£300 - £350 per day + competitive: Orgtel: Cost Reporting Manager - MI Packs -...

Senior Private Client Solicitor - Gloucestershire

Excellent Salary: Austen Lloyd: Senior Private Client Solicitor - We are makin...

Day In a Page

Noel Fielding's 'Luxury Comedy': A land of the outright bizarre

Noel Fielding's 'Luxury Comedy'

A land of the outright bizarre
What are the worst 'Word Crimes'?

What are the worst 'Word Crimes'?

‘Weird Al’ Yankovic's latest video is an ode to good grammar. But what do The Independent’s experts think he’s missed out?
Can Secret Cinema sell 80,000 'Back to the Future' tickets?

The worst kept secret in cinema

A cult movie event aims to immerse audiences of 80,000 in ‘Back to the Future’. But has it lost its magic?
Facebook: The new hatched, matched and dispatched

The new hatched, matched and dispatched

Family events used to be marked in the personal columns. But now Facebook has usurped the ‘Births, Deaths and Marriages’ announcements
Why do we have blood types?

Are you my type?

All of us have one but probably never wondered why. Yet even now, a century after blood types were discovered, it’s a matter of debate what they’re for
Honesty box hotels: You decide how much you pay

Honesty box hotels

Five hotels in Paris now allow guests to pay only what they think their stay was worth. It seems fraught with financial risk, but the honesty policy has its benefit
Commonwealth Games 2014: Why weight of pressure rests easy on Michael Jamieson’s shoulders

Michael Jamieson: Why weight of pressure rests easy on his shoulders

The Scottish swimmer is ready for ‘the biggest race of my life’ at the Commonwealth Games
Some are reformed drug addicts. Some are single mums. All are on benefits. But now these so-called 'scroungers’ are fighting back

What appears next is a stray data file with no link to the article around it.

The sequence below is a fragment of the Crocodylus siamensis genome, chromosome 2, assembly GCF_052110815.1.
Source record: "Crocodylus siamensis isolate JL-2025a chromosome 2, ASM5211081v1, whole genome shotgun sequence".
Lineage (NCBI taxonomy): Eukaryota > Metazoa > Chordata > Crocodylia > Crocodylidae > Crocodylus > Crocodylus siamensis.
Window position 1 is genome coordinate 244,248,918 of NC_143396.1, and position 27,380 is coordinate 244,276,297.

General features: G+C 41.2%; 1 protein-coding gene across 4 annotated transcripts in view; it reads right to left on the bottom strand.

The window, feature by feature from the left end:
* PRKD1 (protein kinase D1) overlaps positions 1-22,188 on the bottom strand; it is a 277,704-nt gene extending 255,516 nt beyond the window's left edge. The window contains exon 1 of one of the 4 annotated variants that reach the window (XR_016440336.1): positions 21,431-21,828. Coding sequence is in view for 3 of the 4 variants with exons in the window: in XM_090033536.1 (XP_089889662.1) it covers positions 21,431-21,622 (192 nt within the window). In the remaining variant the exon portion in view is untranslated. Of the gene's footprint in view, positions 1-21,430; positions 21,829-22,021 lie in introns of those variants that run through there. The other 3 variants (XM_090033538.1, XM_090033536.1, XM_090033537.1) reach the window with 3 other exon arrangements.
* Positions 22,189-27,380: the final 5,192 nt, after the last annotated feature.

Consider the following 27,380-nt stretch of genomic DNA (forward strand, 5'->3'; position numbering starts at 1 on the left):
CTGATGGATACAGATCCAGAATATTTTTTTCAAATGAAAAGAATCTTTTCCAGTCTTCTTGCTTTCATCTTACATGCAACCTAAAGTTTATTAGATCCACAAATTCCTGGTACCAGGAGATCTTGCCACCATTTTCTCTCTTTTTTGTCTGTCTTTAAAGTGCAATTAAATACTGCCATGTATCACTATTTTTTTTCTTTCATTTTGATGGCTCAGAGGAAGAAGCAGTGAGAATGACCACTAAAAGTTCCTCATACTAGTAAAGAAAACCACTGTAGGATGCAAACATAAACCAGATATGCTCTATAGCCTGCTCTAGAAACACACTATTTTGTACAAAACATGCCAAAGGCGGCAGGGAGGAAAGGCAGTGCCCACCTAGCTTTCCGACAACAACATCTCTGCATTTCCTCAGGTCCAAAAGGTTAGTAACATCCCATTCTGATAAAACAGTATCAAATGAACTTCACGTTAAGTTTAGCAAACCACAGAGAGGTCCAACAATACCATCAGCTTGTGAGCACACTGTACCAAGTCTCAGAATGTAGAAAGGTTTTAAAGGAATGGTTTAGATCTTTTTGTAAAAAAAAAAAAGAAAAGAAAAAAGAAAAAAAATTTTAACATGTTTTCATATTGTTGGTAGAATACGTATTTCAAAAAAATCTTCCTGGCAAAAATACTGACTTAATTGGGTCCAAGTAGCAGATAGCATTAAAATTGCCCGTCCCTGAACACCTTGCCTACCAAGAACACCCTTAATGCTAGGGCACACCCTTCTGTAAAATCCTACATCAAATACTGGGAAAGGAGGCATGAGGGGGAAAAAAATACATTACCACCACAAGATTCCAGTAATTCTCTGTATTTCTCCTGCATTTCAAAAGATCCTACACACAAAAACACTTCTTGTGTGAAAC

The 'scroungers’ fight back

The welfare claimants battling to alter stereotypes
Amazing video shows Nasa 'flame extinguishment experiment' in action

Fireballs in space

Amazing video shows Nasa's 'flame extinguishment experiment' in action
A Bible for billionaires

A Bible for billionaires

Find out why America's richest men are reading John Brookes
Paranoid parenting is on the rise - and our children are suffering because of it

Paranoid parenting is on the rise

And our children are suffering because of it
For sale: Island where the Magna Carta was sealed

Magna Carta Island goes on sale

Yours for a cool £4m
Phone hacking scandal special report: The slide into crime at the 'News of the World'

The hacker's tale: the slide into crime at the 'News of the World'

Glenn Mulcaire was jailed for six months for intercepting phone messages. James Hanning tells his story in a new book. This is an extract
We flinch, but there are degrees of paedophilia

We flinch, but there are degrees of paedophilia

Child abusers are not all the same, yet the idea of treating them differently in relation to the severity of their crimes has somehow become controversial
The truth about conspiracy theories is that some require considering

The truth about conspiracy theories is that some require considering

For instance, did Isis kill the Israeli teenagers to trigger a war, asks Patrick Cockburn